Thursday, June 25, 2015

TSQL Tutorials : System Databases

The master Database
Every SQL Server, regardless of version or custom modifi cations, has the master database. This
database holds a special set of tables (system tables) that keeps track of the system as a whole.
For example, when you create a new database on the server, an entry is placed in the sysdatabases table
in the master database. All extended and system-stored procedures, regardless of which database
they are intended for use with, are stored in this database.
Obviously, since almost everything that describes your server is stored in here, this database is critical to
your system and cannot be deleted.

The system tables, including those found in the master database, were, in the past, occasionally
used in a pinch to provide system confi guration information, such as whether certain objects existed
before you performed operations on them.
Microsoft warned developers for years not to use the system tables directly, but, because there were few
other options, most developers ignored that  advice. Happily, Microsoft began providing other options in the
form of system and information schema views; you can now utilize these views to get at the systems’
metadata as necessary, with Microsoft’s full blessing.
For example, if you try to create an object that already exists in any
particular database, you get an error. If you want to force the issue, you could test to see whether
the table already has an entry in the sys.objects table for that database. If it does, you would
delete that object before re-creating it.

The model Database
The model database is aptly named, in the sense that it’s the model on which a copy can be based. The
model database forms a template for any new database that you create. This means that you can, if
you want, alter the model database if you want to change what standard, newly created databases look
like. For example, you could add a set of audit tables that you include in every database you build. You
could also include a few user groups that would be cloned into every new database that was created
on the system. Note that because this database serves as the template for any other database, it’s a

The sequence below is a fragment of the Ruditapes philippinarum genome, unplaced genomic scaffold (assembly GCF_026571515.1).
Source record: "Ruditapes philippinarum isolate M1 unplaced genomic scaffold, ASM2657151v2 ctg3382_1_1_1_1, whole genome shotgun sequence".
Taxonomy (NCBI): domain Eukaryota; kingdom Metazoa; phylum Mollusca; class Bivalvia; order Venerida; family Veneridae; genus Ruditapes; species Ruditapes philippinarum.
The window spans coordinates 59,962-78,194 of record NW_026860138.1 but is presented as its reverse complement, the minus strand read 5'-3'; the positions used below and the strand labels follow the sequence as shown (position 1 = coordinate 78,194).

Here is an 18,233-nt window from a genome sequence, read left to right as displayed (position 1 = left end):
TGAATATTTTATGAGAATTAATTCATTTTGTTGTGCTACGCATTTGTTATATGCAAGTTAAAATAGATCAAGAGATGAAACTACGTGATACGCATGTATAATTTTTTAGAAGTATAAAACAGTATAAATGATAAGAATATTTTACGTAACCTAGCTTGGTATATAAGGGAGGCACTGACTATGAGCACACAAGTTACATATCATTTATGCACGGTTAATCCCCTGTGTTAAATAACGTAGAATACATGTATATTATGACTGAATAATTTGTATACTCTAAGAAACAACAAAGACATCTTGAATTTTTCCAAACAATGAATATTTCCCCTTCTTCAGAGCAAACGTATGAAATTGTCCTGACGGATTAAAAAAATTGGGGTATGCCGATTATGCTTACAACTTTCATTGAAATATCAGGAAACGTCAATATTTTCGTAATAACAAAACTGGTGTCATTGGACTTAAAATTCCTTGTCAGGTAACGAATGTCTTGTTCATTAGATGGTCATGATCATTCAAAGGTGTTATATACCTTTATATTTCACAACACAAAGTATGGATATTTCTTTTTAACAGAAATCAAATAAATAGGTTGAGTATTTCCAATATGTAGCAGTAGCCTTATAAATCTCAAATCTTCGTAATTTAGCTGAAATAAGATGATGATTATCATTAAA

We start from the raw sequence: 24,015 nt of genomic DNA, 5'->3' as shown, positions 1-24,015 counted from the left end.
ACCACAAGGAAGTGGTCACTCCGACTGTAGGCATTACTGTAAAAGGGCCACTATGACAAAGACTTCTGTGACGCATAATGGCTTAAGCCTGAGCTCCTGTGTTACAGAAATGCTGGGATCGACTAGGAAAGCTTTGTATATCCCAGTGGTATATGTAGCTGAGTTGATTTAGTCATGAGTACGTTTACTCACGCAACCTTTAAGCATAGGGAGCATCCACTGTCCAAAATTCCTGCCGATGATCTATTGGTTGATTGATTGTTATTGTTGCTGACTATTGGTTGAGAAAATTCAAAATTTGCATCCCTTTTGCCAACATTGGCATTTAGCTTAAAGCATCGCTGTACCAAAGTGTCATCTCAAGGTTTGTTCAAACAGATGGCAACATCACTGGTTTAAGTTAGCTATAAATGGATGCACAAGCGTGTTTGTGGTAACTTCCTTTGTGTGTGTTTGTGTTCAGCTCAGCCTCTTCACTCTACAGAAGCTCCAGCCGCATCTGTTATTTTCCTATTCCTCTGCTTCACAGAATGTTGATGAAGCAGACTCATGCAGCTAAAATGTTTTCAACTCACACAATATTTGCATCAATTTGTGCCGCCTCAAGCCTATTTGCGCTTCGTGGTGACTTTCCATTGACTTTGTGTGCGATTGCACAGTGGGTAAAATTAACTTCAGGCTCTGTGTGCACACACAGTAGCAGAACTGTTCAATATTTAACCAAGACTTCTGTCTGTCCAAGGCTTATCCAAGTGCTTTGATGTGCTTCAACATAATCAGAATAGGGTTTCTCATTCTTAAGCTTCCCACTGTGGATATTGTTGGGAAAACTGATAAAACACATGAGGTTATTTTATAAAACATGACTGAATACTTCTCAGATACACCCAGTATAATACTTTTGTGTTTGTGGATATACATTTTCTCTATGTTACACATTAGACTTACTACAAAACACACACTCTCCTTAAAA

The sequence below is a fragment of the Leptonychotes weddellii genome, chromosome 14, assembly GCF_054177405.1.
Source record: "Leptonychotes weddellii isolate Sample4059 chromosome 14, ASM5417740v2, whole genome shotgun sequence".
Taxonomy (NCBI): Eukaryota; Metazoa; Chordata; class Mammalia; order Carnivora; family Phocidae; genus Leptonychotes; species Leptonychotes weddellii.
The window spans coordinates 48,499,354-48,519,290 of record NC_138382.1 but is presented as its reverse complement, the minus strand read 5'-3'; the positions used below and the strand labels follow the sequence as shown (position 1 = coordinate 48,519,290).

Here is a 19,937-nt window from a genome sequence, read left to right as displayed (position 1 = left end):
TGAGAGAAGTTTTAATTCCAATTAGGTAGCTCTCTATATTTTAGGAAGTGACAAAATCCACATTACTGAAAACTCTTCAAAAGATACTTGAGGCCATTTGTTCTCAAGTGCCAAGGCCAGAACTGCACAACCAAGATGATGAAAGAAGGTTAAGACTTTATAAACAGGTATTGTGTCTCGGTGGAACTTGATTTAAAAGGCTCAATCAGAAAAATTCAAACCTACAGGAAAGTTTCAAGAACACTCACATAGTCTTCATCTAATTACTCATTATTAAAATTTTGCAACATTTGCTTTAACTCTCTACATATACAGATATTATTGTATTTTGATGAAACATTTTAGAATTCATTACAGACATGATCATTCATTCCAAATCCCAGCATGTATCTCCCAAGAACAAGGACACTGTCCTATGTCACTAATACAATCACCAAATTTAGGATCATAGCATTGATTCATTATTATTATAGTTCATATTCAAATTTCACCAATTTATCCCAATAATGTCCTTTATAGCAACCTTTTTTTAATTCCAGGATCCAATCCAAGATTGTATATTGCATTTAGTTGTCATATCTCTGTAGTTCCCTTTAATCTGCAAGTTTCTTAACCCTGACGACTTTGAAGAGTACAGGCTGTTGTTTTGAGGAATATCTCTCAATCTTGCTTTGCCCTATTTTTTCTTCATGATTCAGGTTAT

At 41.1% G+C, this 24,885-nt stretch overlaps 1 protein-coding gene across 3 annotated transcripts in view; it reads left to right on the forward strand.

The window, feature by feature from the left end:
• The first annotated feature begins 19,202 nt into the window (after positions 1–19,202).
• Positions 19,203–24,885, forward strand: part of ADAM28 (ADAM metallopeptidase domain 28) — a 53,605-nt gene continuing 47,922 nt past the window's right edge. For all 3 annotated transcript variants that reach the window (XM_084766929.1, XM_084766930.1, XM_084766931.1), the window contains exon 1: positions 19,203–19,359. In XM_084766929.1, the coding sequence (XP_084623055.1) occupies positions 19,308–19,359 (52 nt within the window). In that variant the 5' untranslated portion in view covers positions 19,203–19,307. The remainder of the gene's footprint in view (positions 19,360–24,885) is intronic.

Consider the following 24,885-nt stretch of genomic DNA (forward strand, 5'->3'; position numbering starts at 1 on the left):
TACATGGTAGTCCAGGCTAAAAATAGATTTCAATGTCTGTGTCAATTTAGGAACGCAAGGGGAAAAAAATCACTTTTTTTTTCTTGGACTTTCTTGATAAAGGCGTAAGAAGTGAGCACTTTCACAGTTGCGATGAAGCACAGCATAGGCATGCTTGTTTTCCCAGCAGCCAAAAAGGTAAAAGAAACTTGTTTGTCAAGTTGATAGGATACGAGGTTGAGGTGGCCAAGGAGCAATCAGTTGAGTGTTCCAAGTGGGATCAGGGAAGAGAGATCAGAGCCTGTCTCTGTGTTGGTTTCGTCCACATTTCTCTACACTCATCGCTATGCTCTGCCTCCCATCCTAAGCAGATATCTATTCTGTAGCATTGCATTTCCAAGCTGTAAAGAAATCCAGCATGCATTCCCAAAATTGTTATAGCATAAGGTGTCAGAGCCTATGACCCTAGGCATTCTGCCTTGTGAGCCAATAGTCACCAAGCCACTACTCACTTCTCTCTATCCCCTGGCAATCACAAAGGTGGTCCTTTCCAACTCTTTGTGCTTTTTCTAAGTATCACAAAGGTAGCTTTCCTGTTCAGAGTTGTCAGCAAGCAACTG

required database and must be left on the system; you cannot delete it.
There are several points to keep in mind when altering the model database:
Any database you create has to be at least as large as the model database. That means that
if you alter the model database to be 100MB in size, you can’t create a database smaller
than 100MB.
Similar pitfalls apply when adding objects or changing settings, which can lead to unintended
consequences. As such, for 90 percent of installations, I strongly recommend leaving
this one alone.

The msdb Database

msdb is where the SQL Agent process stores any system tasks. If you schedule backups to run on a
database nightly, there is an entry in msdb. Schedule a stored procedure for one-time execution, and yes,
it has an entry in msdb. Other major subsystems in SQL Server make similar use of msdb. SSIS packages
and policy-based management defi nitions are examples of other processes that make use of msdb.

The tempdb Database
tempdb is one of the key working areas for your server. Whenever you issue a complex or large
query that SQL Server needs to build interim tables to solve, it does so in tempdb. Whenever you
create a temporary table of your own, it is created in tempdb, even though you think you’re creating
it in the current database. (An alias is created in the local database for you to reference it by, but the
physical table is created in tempdb.) Whenever there is a need for data to be stored temporarily, it’s
probably stored in tempdb.
tempdb is very different from any other database. Not only are the objects within it temporary, the
database itself is temporary. It has the distinction of being the only database in your system that is

rebuilt from scratch every time you start your SQL Server.

No comments:

Post a Comment